Thursday, December 31, 2009

Mark Derosa is officially a Giant, but does it makes sense for San Francisco?

For the first time since Freddy Sanchez's re-signing, Giants General Manager Brian Sabean finally made a major move this off-season (of course, unless you consider Tony Pena Jr. signing big news, which I necessarily don't). He signed Utility player Mark Derosa to a two year, $12 million dollar deal.

First off, this probably is a solid move, regardless of what some Giants fans may think. Is it sexy? Of course not, but it is a low risk acquisition, which is what the Giants need after years of high-risk, somewhat irresponsible free spending (see: Rowand, Aaron; Roberts, Dave; Zito, Barry). And besides, even if Sabean was willing to go back to his "gunslinger" (e.g. thoughtless and incomprehensible) ways, this isn't the year to do it. The only real players who would make sense in terms of being worth big money contracts would be Matt Holliday and Jason Bay, but Holliday is represented by Scott Boras (e.g. nothing is going to happen because Sabean and Boras get along as well as North and South Korea these days) and Bay has stated publicly that he doesn't want to play in San Francisco (he is on the verge of signing with the Mets anyways).

So, with so few options left now, Sabean made a conservative signing in terms of Derosa. Sure, Derosa is coming off an injury plagued season, had dramatic dips in terms of batting average, OBP and OPS, and will be 35 by next season. However, Derosa does add more power (he had 23 home runs last year), can play multiple positions (such as third base or left field) and did come relatively on the cheap if you look at his WAR converted to Dollars scale on Fangraphs.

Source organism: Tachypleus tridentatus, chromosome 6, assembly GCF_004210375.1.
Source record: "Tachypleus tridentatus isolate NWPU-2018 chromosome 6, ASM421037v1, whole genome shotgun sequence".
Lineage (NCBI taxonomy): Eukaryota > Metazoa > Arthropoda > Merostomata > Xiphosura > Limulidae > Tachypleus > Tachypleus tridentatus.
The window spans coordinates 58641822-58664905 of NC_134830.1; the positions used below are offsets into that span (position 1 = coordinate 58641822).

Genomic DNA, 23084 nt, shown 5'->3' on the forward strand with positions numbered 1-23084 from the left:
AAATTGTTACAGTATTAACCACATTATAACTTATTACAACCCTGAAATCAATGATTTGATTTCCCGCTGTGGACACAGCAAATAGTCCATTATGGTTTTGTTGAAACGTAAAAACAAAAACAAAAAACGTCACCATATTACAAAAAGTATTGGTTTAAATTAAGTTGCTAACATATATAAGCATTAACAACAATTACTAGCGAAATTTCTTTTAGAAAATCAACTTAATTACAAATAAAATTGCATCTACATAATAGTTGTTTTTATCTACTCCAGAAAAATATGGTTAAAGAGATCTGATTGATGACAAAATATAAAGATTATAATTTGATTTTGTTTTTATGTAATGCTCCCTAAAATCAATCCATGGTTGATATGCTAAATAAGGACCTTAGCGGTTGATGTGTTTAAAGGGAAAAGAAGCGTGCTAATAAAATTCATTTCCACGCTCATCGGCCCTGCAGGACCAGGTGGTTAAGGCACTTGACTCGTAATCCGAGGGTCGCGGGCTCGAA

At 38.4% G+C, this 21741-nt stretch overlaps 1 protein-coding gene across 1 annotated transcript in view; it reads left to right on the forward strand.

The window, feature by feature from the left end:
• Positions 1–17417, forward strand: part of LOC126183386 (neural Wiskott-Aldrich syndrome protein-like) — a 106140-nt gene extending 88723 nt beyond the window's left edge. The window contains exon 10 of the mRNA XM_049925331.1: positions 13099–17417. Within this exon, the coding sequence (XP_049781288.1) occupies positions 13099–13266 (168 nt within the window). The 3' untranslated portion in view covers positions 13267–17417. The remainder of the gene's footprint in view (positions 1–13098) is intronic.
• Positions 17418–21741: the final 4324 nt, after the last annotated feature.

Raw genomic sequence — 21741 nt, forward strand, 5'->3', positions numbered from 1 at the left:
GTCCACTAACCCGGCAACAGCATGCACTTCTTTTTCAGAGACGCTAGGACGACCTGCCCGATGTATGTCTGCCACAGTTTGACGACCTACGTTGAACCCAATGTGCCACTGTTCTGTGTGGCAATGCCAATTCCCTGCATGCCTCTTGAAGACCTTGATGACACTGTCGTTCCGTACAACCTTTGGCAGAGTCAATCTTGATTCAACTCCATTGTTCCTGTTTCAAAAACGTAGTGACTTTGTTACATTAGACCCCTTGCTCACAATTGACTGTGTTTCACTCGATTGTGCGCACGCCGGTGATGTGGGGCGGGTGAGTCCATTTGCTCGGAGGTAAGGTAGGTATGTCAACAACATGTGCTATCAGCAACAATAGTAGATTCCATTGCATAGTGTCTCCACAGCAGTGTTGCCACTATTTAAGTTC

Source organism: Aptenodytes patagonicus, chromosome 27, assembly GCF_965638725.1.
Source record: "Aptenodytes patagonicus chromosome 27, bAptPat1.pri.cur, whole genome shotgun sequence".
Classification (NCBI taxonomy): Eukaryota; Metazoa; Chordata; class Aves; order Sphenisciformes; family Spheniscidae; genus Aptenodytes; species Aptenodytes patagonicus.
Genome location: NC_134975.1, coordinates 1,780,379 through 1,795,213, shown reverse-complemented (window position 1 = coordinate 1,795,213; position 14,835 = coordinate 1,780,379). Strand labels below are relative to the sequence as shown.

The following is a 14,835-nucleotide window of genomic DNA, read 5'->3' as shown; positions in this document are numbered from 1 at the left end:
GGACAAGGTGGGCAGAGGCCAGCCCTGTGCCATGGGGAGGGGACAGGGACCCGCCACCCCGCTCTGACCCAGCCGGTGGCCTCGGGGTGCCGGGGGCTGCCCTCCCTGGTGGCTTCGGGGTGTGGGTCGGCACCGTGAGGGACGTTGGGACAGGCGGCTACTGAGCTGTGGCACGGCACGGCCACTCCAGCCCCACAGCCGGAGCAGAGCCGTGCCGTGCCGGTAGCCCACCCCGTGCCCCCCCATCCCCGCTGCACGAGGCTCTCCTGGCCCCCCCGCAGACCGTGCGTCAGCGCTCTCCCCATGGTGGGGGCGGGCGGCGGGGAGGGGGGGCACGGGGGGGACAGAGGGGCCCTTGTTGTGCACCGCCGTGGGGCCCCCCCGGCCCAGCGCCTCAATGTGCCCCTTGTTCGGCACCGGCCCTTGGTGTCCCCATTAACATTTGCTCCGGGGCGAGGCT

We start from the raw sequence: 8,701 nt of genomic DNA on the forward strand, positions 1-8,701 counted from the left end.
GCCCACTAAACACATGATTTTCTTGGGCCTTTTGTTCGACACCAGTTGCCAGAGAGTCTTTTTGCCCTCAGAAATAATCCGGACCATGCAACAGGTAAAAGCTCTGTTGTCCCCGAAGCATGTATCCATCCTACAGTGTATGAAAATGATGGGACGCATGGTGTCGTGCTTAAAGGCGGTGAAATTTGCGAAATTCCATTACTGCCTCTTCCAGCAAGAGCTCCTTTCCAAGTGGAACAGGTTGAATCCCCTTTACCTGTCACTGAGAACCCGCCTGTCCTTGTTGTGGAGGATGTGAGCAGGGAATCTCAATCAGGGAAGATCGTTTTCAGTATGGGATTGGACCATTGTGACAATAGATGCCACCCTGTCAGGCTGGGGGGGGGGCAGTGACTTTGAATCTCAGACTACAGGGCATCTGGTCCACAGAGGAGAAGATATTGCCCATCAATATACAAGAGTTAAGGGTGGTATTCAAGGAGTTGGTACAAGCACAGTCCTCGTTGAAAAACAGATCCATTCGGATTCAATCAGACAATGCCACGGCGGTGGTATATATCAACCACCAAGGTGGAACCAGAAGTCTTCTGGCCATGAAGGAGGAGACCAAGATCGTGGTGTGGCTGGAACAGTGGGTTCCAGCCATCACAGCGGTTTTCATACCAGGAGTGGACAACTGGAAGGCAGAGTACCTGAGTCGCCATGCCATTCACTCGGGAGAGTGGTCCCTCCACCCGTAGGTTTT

Granted though, Derosa isn't a sure fire signing. As bad as this sounds, Derosa does somewhat reek of Aaron Rowand. He's coming off a big power year in a relatively homer-friendly park (e.g. Cleveland, which was the launching pad for Ryan Garko) and at his age, he's likely to decline, especially considering the wrist injury he's coming off of after getting traded to St. Louis. If Derosa isn't healthy (and I'd say the chances are 50-50 he isn't) then there is a high possibility that Derosa may suffer in San Francisco's spacious AT&T park like Edgar Renteria in 2009, or simply not see the field enough to justify his acquisition like Freddy Sanchez's second half last season.

If Derosa DOES stay healthy (and that's a big IF), and he is able to somewhat replicate what he did in Chicago in 2007 and 2008, I can see Derosa having an impact on this Giants team.

However, not as a third baseman.

If anything, manager Bruce Bochy needs to play Derosa in left field for this deal to have any credibility. First off, I don't think Pablo Sandoval going to first is the answer. Is Sandoval perhaps playing a little out of position? Maybe, but his problems have more to do with his arm rather than his glove. After a full year at third, I think Sandoval has learned what it takes to be a major league third baseman. This isn't the Miguel Cabrera situation where Cabrera couldn't make a move laterally. Sandoval is actually very nimble for his size, and to put him at first, in my mind, would be a waste of his surprisingly athletic ability.

Furthermore, moving Sandoval to first would be pretty much it for Travis Ishikawa, who I'm not ready to give up on. Is Ishikawa there yet? No, absolutely not, but he showed significant progress after a slow start in 2009. The guy does need to be able to hit on the road better, but I think a platoon of Ishikawa and Jesus Guzman would be sufficient enough for a Giants team looking to make the playoffs next year.